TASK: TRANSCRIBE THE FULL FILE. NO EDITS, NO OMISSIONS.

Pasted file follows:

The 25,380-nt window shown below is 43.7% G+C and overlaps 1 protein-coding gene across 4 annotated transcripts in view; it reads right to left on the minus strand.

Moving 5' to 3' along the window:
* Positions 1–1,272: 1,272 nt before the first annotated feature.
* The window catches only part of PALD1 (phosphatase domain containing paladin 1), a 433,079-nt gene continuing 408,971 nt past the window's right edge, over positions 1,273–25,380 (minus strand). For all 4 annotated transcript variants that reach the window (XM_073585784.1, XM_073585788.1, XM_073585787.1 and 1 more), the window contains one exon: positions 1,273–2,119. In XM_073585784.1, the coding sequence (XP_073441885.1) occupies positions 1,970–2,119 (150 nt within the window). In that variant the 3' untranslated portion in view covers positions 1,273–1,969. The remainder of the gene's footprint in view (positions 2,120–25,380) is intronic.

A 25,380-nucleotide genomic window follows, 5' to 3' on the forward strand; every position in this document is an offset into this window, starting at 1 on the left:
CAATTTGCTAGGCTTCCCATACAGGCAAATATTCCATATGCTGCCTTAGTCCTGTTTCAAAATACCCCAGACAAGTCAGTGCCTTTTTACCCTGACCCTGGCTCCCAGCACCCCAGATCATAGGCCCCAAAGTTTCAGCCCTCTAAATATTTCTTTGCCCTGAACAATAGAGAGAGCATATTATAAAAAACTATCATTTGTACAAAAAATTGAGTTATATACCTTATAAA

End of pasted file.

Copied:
The 25,380-nt window shown below is 43.7% G+C and overlaps 1 protein-coding gene across 4 annotated transcripts in view; it reads right to left on the minus strand.

Moving 5' to 3' along the window:
* Positions 1–1,272: 1,272 nt before the first annotated feature.
* The window catches only part of PALD1 (phosphatase domain containing paladin 1), a 433,079-nt gene continuing 408,971 nt past the window's right edge, over positions 1,273–25,380 (minus strand). For all 4 annotated transcript variants that reach the window (XM_073585784.1, XM_073585788.1, XM_073585787.1 and 1 more), the window contains one exon: positions 1,273–2,119. In XM_073585784.1, the coding sequence (XP_073441885.1) occupies positions 1,970–2,119 (150 nt within the window). In that variant the 3' untranslated portion in view covers positions 1,273–1,969. The remainder of the gene's footprint in view (positions 2,120–25,380) is intronic.

A 25,380-nucleotide genomic window follows, 5' to 3' on the forward strand; every position in this document is an offset into this window, starting at 1 on the left:
CAATTTGCTAGGCTTCCCATACAGGCAAATATTCCATATGCTGCCTTAGTCCTGTTTCAAAATACCCCAGACAAGTCAGTGCCTTTTTACCCTGACCCTGGCTCCCAGCACCCCAGATCATAGGCCCCAAAGTTTCAGCCCTCTAAATATTTCTTTGCCCTGAACAATAGAGAGAGCATATTATAAAAAACTATCATTTGTACAAAAAATTGAGTTATATACCTTATAAA